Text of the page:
[Federal Register: October 6, 2003 (Volume 68, Number 193)]
[Page 57703-57704]
From the Federal Register Online via GPO Access [wais.access.gpo.gov]



Fish and Wildlife Service

Recovery Plan for Coastal Plants of the Northern San Francisco 

AGENCY: U.S. Fish and Wildlife Service, Interior.

ACTION: Notice of document availability.


SUMMARY: The U.S. Fish and Wildlife Service (``we'') announces the 
availability of the Recovery Plan for Coastal Plants of the Northern 
San Francisco Peninsula. This recovery plan includes the endangered San 
Francisco lessingia (Lessingia germanorum) and Raven's manzanita 
(Arctostaphylos hookeri ssp. ravenii). The portion of the plan dealing 
with Raven's manzanita is a revision of the 1984 Raven's Manzanita 
Recovery Plan. Additional species of concern that will benefit from 
recovery actions taken for these plants are also discussed in the 
recovery plan. This recovery plan includes recovery criteria and 
measures for the San Francisco lessingia and Raven's manzanita.

ADDRESSES: Hard copies of the final recovery plan will be available in 
4 to 6 weeks by written request addressed to the Field Supervisor, U.S. 
Fish and Wildlife Service, Sacramento Fish and Wildlife Office, 2800 
Cottage Way, Room W-2605, Sacramento, California 95825-1888. This final 
recovery plan is currently available on the World Wide Web at http://endangered.fws.gov/recovery/index.html#plans

FOR FURTHER INFORMATION CONTACT: Larry Host or Kirsten Tarp, Fish and 
Wildlife Biologists, at the above Sacramento address (telephone 916-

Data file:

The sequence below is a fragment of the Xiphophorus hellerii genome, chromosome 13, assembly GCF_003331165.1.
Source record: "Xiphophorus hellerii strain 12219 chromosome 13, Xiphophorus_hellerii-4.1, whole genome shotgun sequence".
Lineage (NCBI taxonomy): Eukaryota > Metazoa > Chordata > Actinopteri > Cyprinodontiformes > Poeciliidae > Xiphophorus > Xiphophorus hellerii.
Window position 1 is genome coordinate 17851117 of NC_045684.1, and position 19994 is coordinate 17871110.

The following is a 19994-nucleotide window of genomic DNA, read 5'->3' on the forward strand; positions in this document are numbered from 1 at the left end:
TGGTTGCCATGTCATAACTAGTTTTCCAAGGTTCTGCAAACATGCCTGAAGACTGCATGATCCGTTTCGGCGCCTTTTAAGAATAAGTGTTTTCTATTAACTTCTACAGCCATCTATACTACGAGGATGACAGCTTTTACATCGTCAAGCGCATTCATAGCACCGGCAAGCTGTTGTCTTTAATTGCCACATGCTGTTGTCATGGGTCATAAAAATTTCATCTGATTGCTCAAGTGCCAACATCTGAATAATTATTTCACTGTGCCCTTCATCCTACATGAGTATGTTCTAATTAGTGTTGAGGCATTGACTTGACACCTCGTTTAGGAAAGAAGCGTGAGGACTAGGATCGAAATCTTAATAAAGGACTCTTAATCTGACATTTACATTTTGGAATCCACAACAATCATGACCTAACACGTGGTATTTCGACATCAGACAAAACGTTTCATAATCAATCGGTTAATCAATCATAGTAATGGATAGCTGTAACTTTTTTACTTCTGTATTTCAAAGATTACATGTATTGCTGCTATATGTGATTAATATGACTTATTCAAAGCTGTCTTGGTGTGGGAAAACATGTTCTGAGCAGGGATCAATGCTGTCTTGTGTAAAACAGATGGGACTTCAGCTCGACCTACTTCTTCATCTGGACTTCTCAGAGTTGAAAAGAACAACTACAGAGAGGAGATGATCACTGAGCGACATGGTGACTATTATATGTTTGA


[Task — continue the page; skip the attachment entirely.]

Recovery of endangered or threatened animals and plants is a 
primary goal of our endangered species program and the Endangered 
Species Act (Act) (16 U.S.C. 1531 et seq.). Recovery means improvement 
of the status of listed species to the point at which listing is no 
longer appropriate under the criteria set out in section 4(a)(1) of the 
Act. Recovery plans describe actions considered necessary for the 
conservation of the species, establish criteria for downlisting or 
delisting listed species, and estimate time and cost for implementing 
the measures needed for recovery.
    The Act requires the development of recovery plans for listed 
species, unless such a plan would not promote the conservation of a 
particular species. Section 4(f) of the Act requires that public notice 
and an opportunity for public review and comment be provided during 
recovery plan development. The Draft Recovery Plan for Coastal Plants 
of the Northern San Francisco Peninsula was available for comment from 
December 4, 2001, through September 9, 2002. We sent 1,574 copies of 
the draft plan to affected or interested parties. About 430 comment 
letters were received and reviewed by us, including 5 responses from 
peer reviewers.
    Substantive technical comments resulted in several changes to the 
plan. Many of these came from the National Park Service and the 
Presidio Trust who have been working to recover the two focus species 
for several years. Their comments provided helpful information about 
the costs and time needs for several of the actions recommended in the 
plan. Substantive comments regarding implementation of the plan did not 
necessarily result in changes to the recovery plan, but will be used to 
assist the work of participating Federal and other entities during the 
course of implementing recovery actions.